Container shipping lines are increasing their share of the seaborne reefer market and will keep growing over the coming years, according to the latest edition of the Reefer Shipping Market Review and Forecast 2017/18 published by global shipping consultancy Drewry.
New cargo carriers may be getting ready to compete as Drewry has found that the estimated perishable reefer cargo split will have changed from 79% in reefer containerships and 21% in specialized reefers in 2016 to nearer 85% and 15% by 2021.
The consultancy has highlighted this year’s unusual coupling between reefer operator Seatrade and container line operator CMA CGM as potentially the start of a new trend that sees similar partnerships forming between other lines.
In 2017, Drewry has incorporated the pharmaceuticals, cut flowers and confectionery sectors into its assessment of the reefer market, adding up to 3.3 million tonnes of seaborne cargo in 2016.
The latest PTI technical paper from Drewry's Rahul Sharan has found that a gradually narrowing supply-demand gap has been improving the dry bulk market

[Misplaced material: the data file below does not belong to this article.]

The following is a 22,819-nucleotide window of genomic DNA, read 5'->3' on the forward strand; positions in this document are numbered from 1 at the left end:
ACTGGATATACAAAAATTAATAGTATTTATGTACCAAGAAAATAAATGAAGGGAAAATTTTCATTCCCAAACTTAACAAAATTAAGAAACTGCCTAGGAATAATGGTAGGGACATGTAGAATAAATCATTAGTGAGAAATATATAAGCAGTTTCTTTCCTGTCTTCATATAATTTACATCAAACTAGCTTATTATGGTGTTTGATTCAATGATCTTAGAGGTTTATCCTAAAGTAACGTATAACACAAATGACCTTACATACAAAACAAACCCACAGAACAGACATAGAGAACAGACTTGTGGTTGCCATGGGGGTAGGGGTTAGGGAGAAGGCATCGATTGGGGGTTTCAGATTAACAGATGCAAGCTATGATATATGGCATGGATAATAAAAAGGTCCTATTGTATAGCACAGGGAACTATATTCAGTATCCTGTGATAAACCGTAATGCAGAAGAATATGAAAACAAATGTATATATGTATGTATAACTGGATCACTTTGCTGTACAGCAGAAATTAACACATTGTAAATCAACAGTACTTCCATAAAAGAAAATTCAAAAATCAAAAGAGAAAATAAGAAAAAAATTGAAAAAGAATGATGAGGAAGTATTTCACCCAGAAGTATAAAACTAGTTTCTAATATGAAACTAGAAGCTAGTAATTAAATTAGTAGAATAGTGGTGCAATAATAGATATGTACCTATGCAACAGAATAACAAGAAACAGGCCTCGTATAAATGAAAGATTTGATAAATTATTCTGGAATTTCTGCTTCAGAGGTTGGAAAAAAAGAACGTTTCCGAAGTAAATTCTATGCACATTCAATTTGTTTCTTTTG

By 2021, seaborne reefer cargo will exceed 134 million tonnes – increasing by an average of 2.8% per annum, according to Drewry’s report.
However, Drewry has warned that a potential lack of reefer container equipment should be a cause of concern to shippers as less investment has already led to shortages in Europe and Brazil during the second quarter of this year.
Kevin Harding, Drewry’s Report Editor, said: “The reefer sector continues to report strong cargo growth which is very encouraging for vessel operators.
“However, the transition from the specialized operators to the reefer containership operators is gaining momentum.”